Possible Downgrade for U.S. Treasurys?…
Today’s Onion-esque column in The Philadelphia Inquirer addresses what happens if you own U.S. Treasurys — only own them if you expect lower bond prices and higher interest rates — especially after what I argue is a near-certain future downgrade by ratings agencies. Pasted below.
A debt deal is coming, and then…
By Erin E. Arvedlund
The U.S. government will raise the debt ceiling – you heard it here first. But as a result, Treasurys should face a downgrade from their sterling “Triple A” rating.
That affects you, me, and any investors holding government bonds in their portfolios. But how?
Think about the federal government as a debt-ridden American consumer, with a ton of credit-card debt. Not only is the consumer borrowed to the hilt – and borrowing to pay interest – but he continues to go back to Congress for a higher credit limit.
If Congress and the White House agree, the government’s $14.3 trillion debt limit will go higher by selling more Treasury bonds. Naturally, important folks like Federal Reserve Chairman Ben Bernanke argue the U.S. government must be allowed to get this higher credit limit, warning that a failure to do so would prompt a “major crisis” and send “shock waves” through the financial system.
Maybe so, but the market will do what the White House and Congress won’t. A savvy lender won’t keep giving the United States, that overspending credit-card-holder, more money. The United States’ main lenders are China, foreign buyers of Treasurys, mutual funds, or retail investors buying U.S. government bonds.
A ratings downgrade could actually be very healthy for the Treasury market – and good for investors in the very long term. Here’s why:
The U.S. government has been paying an artificially low interest rate on Treasurys for years (10-year Treasurys currently pay a puny 2.90 return). Now that the reality of America’s fiscal problems has been recognized, long-term investors in Treasurys should start getting paid more for the risk of owning U.S. debt.
A compromise that raises the debt ceiling before Aug. 2 doesn’t ensure that U.S. sovereign debt won’t be downgraded. And the short-term fix that the emergency legislation would provide will still leave investors unsettled.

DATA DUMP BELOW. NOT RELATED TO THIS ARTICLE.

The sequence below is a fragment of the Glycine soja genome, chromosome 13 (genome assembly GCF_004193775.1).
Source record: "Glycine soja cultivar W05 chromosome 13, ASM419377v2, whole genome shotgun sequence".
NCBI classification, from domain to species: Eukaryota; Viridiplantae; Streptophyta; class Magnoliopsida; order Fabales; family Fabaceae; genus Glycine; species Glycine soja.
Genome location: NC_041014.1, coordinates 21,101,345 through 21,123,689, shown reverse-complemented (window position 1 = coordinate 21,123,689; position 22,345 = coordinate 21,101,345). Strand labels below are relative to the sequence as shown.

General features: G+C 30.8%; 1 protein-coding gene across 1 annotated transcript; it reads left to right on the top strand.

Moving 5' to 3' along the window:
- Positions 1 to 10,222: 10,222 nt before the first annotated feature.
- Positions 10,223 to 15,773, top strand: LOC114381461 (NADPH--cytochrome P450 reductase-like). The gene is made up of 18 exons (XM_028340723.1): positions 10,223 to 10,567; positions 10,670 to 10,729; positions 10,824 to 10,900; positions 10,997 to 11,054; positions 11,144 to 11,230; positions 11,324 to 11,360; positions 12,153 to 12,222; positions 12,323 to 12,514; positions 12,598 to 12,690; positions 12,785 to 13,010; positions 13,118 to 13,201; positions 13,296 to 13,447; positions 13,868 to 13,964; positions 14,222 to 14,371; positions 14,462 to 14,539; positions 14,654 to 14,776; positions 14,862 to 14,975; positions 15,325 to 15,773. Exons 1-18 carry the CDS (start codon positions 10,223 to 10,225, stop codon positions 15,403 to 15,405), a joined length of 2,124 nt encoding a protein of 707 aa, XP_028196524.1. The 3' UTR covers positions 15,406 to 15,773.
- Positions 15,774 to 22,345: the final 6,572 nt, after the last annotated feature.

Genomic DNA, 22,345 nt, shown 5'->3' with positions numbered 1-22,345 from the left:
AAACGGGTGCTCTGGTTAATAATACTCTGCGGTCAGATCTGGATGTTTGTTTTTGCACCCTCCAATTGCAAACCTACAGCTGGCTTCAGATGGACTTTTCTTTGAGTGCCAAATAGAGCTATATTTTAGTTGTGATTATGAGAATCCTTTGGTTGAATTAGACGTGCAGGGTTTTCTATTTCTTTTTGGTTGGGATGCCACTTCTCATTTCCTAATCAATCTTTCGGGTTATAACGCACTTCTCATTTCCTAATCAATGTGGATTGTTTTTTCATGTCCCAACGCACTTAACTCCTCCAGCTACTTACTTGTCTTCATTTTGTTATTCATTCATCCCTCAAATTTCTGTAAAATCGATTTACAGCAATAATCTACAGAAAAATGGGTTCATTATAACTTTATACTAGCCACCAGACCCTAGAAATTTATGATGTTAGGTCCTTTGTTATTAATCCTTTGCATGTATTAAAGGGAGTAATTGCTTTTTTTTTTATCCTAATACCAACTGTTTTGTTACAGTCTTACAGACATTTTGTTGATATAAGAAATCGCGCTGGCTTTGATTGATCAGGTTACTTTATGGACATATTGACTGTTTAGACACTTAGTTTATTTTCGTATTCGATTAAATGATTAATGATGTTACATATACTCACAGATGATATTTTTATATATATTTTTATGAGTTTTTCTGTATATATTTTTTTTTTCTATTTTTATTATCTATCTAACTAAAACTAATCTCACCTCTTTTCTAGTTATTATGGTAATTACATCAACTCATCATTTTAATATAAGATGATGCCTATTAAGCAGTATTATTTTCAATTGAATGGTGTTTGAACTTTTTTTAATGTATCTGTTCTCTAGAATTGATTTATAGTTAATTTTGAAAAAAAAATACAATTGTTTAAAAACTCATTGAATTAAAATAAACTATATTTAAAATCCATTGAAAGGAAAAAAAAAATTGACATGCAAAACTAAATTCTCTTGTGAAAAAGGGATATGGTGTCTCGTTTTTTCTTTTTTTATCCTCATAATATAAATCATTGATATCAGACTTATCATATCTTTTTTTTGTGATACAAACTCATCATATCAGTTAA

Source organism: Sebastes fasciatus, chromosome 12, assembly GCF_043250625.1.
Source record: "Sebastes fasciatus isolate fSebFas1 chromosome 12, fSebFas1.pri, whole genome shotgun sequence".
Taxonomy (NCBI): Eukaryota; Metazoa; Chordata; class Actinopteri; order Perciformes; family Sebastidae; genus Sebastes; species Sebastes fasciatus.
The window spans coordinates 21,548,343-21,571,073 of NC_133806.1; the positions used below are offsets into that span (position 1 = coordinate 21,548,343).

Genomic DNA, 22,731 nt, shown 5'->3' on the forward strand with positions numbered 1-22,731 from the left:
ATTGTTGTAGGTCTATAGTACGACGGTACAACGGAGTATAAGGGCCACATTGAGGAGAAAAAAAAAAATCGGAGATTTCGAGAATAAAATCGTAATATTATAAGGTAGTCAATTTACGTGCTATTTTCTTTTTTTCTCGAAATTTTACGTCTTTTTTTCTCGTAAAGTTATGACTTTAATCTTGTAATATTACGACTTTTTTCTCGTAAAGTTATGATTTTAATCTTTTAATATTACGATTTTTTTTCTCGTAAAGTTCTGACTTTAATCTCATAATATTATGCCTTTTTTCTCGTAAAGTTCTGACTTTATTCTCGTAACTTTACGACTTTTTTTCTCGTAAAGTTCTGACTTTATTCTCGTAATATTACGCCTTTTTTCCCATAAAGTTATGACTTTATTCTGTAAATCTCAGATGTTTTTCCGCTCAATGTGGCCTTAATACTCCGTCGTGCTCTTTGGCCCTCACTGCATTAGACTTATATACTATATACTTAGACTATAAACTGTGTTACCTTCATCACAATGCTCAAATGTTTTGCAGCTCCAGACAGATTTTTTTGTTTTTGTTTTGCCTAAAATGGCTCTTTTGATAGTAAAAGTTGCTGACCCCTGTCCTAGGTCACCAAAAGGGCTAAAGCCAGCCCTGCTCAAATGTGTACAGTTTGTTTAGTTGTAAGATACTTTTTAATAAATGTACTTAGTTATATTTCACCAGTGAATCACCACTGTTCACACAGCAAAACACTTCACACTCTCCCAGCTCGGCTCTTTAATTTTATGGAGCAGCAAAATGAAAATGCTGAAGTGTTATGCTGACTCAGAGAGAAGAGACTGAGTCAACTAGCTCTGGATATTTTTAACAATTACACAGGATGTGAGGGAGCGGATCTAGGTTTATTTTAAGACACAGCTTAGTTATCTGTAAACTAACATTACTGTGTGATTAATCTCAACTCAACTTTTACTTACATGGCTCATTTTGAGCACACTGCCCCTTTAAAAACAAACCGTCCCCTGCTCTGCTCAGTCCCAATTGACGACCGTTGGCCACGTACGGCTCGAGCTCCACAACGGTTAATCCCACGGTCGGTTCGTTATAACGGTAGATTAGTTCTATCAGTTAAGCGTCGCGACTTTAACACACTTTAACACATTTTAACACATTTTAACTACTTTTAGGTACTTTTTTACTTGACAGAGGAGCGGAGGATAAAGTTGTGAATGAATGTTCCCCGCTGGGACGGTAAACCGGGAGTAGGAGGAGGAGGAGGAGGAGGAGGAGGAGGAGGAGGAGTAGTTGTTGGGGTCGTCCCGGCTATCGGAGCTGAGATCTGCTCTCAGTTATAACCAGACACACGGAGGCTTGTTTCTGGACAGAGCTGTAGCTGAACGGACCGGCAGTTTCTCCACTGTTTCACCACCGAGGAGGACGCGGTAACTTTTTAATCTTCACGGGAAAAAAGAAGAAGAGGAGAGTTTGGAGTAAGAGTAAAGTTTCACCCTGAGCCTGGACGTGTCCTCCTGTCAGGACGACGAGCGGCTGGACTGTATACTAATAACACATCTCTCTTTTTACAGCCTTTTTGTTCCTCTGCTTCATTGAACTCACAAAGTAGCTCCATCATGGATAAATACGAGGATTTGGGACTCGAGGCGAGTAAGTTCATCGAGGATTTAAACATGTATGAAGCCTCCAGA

When the debt ceiling is raised – and it will be, because neither Democrats nor Republicans can risk not doing so – the United States won’t technically default. Short term, that’s good.
However, raising the debt ceiling does not solve the basic problem, and a downgrade (think of it as a lower credit score) is inevitable.
“While the consensus in the bond market is for a last-minute deal ahead of the Aug. 2 deadline, sentiment might be hit as rating agencies weigh in on the issue and the market is asked to absorb new debt,” Abraham Gulkowitz wrote to investors in his latest July 2011 client letter, The Punchline .
Just listen to the dire talk from Moody’s: “An actual default, regardless of duration, would fundamentally alter Moody’s assessment of the timeliness of future payments, and a Aaa rating would likely no longer be appropriate,” the ratings agency said last week. The ratings agency added that if even a short-lived default occurred, “a return to a Aaa rating would be unlikely in the near term.”
Standard & Poor’s was more explicit: “Beyond the short- and medium-term fiscal challenges we see, we consider unfunded entitlement programs (such as Social Security, Medicare, and Medicaid) to be the main source of the U.S.’s long-term fiscal pressure. These entitlements already account for a little less than half of federal spending (an estimated 42 percent in fiscal-year 2011). By 2020, the hypothetical rating categories could be in the ‘A’ category; by 2025, in the ‘BBB’ category; and by 2030, speculative grade (the ‘BB’ category or lower).” And, S&P added, “we could lower our rating on the U.S. more than once before 2020.”
It’s not so much the government’s ability to pay that worries the ratings agencies. It is America’s unwillingness to get its fiscal act together.
Thousands of us hold mutual funds with Treasurys: Vanguard Intermediate Term Treasury Fund (VFITX) has exposure to U.S. government and quasi-government agency-sponsored bonds (80 percent in Treasurys). Vanguard Total Bond Market Index Fund (VBMFX) had 35 percent in U.S. Treasurys, 27 percent in mortgage-backed bonds, 18 percent in U.S. corporate bonds, and 10 percent in agencies, according to MarketScope Advisor data in March. The exchange-traded fund version of Vanguard Total Market Index (BND) has a similar asset allocation.
Fidelity Intermediate Bond Fund (FTHRX), the short-intermediate investment-grade bond fund, had relatively high exposure to U.S. Treasurys (35 percent) but minimal exposure to agency bonds (6 percent). Most of the remaining assets were in U.S. corporate bonds (28 percent).
Long term, the U.S. government will likely be downgraded as a creditor nation and have to pay a higher interest rate on Treasurys. That likely will hurt prices of the underlying bonds. However, in the long term, if you choose to act as a lender to the U.S. government (by buying Treasurys), you’ll enjoy a higher rate of return.